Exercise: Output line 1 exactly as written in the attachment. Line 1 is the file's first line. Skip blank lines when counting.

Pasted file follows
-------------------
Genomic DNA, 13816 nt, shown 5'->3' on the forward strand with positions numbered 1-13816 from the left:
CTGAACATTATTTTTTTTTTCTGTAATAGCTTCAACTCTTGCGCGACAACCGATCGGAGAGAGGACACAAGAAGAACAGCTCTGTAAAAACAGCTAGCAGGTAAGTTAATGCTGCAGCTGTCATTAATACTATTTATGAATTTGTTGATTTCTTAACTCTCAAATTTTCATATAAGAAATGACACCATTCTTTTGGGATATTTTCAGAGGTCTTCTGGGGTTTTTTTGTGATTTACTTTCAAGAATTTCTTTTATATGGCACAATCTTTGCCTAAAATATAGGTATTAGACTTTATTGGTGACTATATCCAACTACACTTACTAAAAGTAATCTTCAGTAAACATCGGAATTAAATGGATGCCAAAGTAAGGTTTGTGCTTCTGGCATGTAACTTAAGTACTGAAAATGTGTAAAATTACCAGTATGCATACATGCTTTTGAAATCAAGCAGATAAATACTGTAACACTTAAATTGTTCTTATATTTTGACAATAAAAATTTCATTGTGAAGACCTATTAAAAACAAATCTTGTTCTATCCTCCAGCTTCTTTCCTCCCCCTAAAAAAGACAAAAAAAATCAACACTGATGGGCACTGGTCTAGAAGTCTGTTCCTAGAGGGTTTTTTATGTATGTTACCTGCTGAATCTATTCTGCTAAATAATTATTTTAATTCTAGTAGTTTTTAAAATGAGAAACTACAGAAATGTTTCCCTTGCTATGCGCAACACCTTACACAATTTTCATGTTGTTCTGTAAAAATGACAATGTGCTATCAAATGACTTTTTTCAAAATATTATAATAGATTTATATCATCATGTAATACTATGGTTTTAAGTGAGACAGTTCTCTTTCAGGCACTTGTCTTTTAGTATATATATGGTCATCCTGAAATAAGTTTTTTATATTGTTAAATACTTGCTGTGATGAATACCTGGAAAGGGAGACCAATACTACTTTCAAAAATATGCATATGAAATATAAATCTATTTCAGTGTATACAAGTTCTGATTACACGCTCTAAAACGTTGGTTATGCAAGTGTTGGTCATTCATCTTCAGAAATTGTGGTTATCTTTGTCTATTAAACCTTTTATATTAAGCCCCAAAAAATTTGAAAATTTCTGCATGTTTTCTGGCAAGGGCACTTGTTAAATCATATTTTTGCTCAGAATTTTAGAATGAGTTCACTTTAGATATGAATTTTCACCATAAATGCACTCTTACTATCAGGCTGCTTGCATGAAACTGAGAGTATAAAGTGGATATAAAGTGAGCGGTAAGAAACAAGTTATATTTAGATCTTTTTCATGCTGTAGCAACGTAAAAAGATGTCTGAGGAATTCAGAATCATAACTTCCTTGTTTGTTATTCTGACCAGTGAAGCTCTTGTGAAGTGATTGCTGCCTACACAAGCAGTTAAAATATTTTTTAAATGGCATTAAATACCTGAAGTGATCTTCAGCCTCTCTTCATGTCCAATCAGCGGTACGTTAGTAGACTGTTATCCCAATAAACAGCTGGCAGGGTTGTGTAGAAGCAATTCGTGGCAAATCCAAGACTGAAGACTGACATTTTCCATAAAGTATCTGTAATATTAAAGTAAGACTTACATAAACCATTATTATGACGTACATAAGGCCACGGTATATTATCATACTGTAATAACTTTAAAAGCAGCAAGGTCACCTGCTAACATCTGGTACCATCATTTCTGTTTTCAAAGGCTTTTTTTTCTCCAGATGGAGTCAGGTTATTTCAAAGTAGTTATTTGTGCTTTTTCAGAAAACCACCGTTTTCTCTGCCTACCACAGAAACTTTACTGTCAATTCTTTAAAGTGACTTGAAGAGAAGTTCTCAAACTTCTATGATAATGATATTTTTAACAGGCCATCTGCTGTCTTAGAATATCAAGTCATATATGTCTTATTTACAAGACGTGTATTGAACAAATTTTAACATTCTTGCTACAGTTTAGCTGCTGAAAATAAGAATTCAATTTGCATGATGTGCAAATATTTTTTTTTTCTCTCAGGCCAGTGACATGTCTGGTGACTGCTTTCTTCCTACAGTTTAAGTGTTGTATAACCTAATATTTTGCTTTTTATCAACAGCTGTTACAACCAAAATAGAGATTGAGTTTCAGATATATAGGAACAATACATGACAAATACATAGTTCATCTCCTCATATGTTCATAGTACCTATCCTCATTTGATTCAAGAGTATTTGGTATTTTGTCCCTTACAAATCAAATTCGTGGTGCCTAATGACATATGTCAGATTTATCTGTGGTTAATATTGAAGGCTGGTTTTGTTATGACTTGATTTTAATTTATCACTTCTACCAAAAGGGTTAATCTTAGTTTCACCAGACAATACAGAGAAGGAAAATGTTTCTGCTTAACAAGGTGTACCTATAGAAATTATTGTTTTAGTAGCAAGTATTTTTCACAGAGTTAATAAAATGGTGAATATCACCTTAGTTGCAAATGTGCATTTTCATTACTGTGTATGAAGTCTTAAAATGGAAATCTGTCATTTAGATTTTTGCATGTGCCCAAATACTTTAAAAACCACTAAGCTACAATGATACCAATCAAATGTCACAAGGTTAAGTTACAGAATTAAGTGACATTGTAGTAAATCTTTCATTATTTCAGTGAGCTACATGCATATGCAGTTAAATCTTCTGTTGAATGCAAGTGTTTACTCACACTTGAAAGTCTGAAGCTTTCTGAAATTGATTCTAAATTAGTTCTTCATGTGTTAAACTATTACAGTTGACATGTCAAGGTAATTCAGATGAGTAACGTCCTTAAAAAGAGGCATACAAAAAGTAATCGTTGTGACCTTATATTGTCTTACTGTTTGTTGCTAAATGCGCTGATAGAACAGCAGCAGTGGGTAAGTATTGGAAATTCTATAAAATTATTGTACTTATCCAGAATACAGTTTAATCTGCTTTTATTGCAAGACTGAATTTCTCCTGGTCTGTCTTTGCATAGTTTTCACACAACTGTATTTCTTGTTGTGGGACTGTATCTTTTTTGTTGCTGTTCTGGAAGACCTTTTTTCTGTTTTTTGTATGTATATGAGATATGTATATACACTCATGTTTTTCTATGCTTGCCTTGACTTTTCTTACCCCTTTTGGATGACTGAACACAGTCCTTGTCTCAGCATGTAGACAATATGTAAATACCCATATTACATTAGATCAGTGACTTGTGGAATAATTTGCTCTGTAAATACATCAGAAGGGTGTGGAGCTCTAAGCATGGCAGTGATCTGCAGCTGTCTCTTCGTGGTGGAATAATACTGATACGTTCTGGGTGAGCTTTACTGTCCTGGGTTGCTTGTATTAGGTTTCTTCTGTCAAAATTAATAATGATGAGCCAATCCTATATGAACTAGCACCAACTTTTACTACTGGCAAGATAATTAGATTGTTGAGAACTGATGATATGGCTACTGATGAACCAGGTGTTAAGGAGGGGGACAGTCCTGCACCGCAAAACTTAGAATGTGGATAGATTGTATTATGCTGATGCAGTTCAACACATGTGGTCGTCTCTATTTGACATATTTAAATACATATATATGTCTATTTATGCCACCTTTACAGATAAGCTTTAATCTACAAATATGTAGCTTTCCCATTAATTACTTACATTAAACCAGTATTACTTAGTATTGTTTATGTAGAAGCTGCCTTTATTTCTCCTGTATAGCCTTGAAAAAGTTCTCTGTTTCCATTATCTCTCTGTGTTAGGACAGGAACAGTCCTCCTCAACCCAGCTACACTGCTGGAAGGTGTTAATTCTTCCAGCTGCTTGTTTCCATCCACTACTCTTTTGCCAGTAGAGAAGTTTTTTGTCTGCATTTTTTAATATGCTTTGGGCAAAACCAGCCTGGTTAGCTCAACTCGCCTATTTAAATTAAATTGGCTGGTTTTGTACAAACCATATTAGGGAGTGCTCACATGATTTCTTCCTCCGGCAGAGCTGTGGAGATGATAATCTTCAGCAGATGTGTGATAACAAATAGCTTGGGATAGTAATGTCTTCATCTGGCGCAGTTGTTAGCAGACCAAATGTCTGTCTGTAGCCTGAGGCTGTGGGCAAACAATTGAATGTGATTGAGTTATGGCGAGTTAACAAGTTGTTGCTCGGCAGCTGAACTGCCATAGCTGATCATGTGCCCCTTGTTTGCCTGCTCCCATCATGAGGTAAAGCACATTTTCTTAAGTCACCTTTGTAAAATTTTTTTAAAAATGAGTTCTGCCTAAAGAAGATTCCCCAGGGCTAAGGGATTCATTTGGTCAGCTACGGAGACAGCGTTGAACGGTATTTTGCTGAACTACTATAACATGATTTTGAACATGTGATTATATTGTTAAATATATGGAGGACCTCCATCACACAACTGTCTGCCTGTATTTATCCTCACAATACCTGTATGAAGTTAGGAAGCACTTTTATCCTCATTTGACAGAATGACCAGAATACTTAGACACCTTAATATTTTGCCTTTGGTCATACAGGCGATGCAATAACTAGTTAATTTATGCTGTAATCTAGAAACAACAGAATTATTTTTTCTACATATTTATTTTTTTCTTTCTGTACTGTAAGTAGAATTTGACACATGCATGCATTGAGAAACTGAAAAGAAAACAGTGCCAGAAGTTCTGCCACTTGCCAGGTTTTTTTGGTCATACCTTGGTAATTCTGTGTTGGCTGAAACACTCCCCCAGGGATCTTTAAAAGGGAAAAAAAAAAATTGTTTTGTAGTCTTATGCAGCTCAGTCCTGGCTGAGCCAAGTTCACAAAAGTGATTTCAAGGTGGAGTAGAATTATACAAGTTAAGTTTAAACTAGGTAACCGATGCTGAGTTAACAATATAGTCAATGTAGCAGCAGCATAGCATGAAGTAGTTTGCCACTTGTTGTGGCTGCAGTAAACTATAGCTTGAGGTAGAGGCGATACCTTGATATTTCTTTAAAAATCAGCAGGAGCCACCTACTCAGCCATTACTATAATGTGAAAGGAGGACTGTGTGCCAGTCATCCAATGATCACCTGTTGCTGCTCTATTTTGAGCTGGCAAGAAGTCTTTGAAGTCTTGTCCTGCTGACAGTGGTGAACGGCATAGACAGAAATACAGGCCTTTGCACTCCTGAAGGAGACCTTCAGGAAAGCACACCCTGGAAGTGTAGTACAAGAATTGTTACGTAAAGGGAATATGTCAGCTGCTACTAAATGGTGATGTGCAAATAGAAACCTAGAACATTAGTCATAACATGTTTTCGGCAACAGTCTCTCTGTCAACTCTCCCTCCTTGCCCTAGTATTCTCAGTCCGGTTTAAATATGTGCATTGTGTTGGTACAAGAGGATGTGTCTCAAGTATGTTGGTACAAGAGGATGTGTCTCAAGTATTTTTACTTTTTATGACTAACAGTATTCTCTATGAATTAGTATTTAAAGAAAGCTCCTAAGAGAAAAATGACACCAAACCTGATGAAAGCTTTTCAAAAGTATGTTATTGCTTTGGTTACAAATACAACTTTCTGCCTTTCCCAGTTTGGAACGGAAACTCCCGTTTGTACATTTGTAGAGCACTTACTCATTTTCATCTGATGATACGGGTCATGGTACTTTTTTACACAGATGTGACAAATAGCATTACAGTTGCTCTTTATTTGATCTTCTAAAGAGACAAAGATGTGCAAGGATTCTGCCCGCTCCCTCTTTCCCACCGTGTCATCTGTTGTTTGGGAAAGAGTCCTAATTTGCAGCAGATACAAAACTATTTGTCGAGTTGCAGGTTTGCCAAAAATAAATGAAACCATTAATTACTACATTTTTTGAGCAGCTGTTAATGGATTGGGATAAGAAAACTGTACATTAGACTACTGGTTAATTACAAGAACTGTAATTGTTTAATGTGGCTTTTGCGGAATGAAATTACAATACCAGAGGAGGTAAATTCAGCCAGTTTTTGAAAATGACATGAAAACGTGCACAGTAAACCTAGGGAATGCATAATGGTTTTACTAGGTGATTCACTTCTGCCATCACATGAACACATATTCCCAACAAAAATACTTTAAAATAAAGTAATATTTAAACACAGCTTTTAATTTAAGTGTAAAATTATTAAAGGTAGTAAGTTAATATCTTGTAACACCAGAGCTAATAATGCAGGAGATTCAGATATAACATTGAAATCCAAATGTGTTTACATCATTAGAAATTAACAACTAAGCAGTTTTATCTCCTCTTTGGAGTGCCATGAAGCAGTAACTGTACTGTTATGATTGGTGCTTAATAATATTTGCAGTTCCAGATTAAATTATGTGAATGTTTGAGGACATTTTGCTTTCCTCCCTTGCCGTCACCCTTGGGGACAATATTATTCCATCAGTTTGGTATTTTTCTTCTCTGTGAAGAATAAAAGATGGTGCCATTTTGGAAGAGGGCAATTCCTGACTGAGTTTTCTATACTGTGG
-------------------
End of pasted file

Genomic DNA, 13816 nt, shown 5'->3' on the forward strand with positions numbered 1-13816 from the left: